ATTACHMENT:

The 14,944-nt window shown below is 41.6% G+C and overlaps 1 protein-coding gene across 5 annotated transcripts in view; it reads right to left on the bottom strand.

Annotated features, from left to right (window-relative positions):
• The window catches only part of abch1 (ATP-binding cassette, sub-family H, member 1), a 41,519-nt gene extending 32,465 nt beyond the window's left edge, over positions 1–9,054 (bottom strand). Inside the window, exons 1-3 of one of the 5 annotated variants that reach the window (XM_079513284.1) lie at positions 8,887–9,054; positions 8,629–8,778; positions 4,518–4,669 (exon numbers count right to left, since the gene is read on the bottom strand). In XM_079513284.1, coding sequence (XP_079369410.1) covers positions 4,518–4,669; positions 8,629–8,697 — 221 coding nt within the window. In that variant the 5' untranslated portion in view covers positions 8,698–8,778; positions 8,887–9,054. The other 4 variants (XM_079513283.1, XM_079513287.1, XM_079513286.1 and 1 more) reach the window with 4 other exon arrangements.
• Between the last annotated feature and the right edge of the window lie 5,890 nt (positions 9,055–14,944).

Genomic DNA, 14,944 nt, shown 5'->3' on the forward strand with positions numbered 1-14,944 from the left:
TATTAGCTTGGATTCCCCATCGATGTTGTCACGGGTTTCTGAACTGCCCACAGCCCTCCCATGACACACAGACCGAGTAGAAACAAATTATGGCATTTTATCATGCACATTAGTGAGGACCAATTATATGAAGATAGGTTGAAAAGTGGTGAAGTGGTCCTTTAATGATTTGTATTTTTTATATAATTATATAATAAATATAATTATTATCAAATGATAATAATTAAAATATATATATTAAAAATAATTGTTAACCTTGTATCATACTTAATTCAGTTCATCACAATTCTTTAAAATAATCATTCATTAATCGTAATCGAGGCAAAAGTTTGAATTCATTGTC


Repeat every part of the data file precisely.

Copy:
The 14,944-nt window shown below is 41.6% G+C and overlaps 1 protein-coding gene across 5 annotated transcripts in view; it reads right to left on the bottom strand.

Annotated features, from left to right (window-relative positions):
• The window catches only part of abch1 (ATP-binding cassette, sub-family H, member 1), a 41,519-nt gene extending 32,465 nt beyond the window's left edge, over positions 1–9,054 (bottom strand). Inside the window, exons 1-3 of one of the 5 annotated variants that reach the window (XM_079513284.1) lie at positions 8,887–9,054; positions 8,629–8,778; positions 4,518–4,669 (exon numbers count right to left, since the gene is read on the bottom strand). In XM_079513284.1, coding sequence (XP_079369410.1) covers positions 4,518–4,669; positions 8,629–8,697 — 221 coding nt within the window. In that variant the 5' untranslated portion in view covers positions 8,698–8,778; positions 8,887–9,054. The other 4 variants (XM_079513283.1, XM_079513287.1, XM_079513286.1 and 1 more) reach the window with 4 other exon arrangements.
• Between the last annotated feature and the right edge of the window lie 5,890 nt (positions 9,055–14,944).

Genomic DNA, 14,944 nt, shown 5'->3' on the forward strand with positions numbered 1-14,944 from the left:
TATTAGCTTGGATTCCCCATCGATGTTGTCACGGGTTTCTGAACTGCCCACAGCCCTCCCATGACACACAGACCGAGTAGAAACAAATTATGGCATTTTATCATGCACATTAGTGAGGACCAATTATATGAAGATAGGTTGAAAAGTGGTGAAGTGGTCCTTTAATGATTTGTATTTTTTATATAATTATATAATAAATATAATTATTATCAAATGATAATAATTAAAATATATATATTAAAAATAATTGTTAACCTTGTATCATACTTAATTCAGTTCATCACAATTCTTTAAAATAATCATTCATTAATCGTAATCGAGGCAAAAGTTTGAATTCATTGTC